A different kind of superhero
MCU delights with a new face in Ms. Marvel
published : 24 Jun 2022 at 04:00
The days of superheroes being limited to one ethnicity are over. In the past few years, it seems that Marvel and Disney have realised that audiences want more stars to look up to. Last year, we saw Shang-Chi And The Legend Of The Ten Rings become the latest record-breaking Marvel Cinematic Universe (MCU) movie that gave Asian actors an opportunity to be a superhero, the same that Black Panther (2018) and Captain Marvel (2019) did for black and female-led casts.
MCU continues to grow, as there is now a new female hero in Ms. Marvel, a six-episode limited series on Disney+ about a 16-year-old Pakistani-American high school student and Avengers fangirl. She struggles to fit in until she gains her own superpowers. The third episode recently premiered on the service, with new episodes expected every week until July 13. The series will also serve as a set-up for next year’s release of The Marvels. As we’re now halfway into the series, Ms. Marvel is an entertaining ride with its refreshing depiction of Muslim practices and a Pakistani family.
In Ms. Marvel, Iman Vellani stars as Kamala Khan, a Muslim-American teenager growing up in Jersey City. She’s an avid gamer and a superhero fan who adores Captain Marvel. She’s got posters, costumes and even has an entire YouTube channel that’s about how great Captain Marvel is. Yet, Kamala feels like she doesn’t fit in at school and sometimes at home. That is until she comes across superpowers like the heroes she’s always looked up to.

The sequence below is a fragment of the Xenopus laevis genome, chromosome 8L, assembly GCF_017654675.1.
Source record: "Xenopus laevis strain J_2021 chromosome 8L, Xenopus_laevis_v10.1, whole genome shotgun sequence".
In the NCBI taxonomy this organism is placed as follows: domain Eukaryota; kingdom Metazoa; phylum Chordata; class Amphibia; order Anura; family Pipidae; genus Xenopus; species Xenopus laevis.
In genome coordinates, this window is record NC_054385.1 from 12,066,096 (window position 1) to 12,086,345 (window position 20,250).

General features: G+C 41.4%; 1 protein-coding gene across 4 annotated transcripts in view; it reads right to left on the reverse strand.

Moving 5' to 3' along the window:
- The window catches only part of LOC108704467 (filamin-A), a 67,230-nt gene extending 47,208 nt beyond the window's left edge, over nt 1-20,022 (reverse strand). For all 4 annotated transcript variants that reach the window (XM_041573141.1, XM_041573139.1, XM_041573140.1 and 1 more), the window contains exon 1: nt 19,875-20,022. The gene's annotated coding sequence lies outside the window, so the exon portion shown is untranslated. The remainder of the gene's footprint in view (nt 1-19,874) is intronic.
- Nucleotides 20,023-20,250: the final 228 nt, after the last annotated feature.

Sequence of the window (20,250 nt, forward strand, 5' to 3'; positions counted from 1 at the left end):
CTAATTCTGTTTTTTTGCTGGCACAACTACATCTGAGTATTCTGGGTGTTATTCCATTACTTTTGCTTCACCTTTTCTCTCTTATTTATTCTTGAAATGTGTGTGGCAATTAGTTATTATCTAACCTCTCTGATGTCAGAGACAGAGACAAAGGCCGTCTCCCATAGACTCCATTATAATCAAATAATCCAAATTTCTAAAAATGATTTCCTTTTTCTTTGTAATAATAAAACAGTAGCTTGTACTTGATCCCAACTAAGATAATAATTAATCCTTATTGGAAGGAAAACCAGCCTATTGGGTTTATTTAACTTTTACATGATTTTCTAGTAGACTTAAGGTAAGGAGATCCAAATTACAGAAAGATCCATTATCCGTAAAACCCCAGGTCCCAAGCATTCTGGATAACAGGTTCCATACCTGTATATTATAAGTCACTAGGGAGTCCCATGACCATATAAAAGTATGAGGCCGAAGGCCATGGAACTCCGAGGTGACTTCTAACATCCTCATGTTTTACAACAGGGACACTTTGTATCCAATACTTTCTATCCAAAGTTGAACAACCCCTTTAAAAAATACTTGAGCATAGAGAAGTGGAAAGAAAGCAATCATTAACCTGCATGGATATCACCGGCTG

From the first episode, which goes out of its way to help us get to know Kamala, you can tell that she’s a free spirit stuck in a family full of rules and expectations. Kamala seems to have a lot more on her plate in the second and third episodes, as her to-do list in the current story includes superpower training, investigating her old family secret and developing a romantic crush on Kamran (Rish Shah). However, that complicates the relationship with her best buddy Bruno (Matt Lintz). These relationships add new mysteries to the mix and maintain the vibrant aesthetic established in the premiere.
Whether you’re going to like this show or not depends on what kind of expectation you have. I mean, if you understand that Ms. Marvel is geared towards younger audiences and families, then you may actually have a good time binge-watching. There are many coming-of-age storylines, finding one’s place in the society and wanting to be accepted. In a way, Ms. Marvel feels very much like Spider-Man: Homecoming on the small screen.
The visuals in this show are fun and colourful, and the music is on point. The art reminded me of Scott Pilgrim Vs. The World (2010) with the way it presents certain things like text bubbles popping up next to a character when someone’s on their phone, or how we see animated graffiti appear on the side of the wall while the characters walk by. There’s lots of playful stuff going on here.
Apart from the action and comedy aspects, what made Ms. Marvel unique from other superhero stories is the portrayal of religion and family issues, which are spot on culturally. The show is also considerate and respectful in balancing the dynamics between following your purpose and honouring your parents and your place in the community. However, this show is not a judgement or a criticism of that particular way of life, but rather an exploration of how those values can factor into the whole saving the world business. Much like WandaVision, Loki and Hawkeye, phase four of MCU on television is still as exciting as ever, and Ms. Marvel is already making a strong case for Kamala Khan as an exciting new addition. This story includes some familiar elements of a teenager struggling to figure out the path ahead, cultural differences, the teenager’s Muslim faith and her parent’s expectations, all of which offer a new perspective.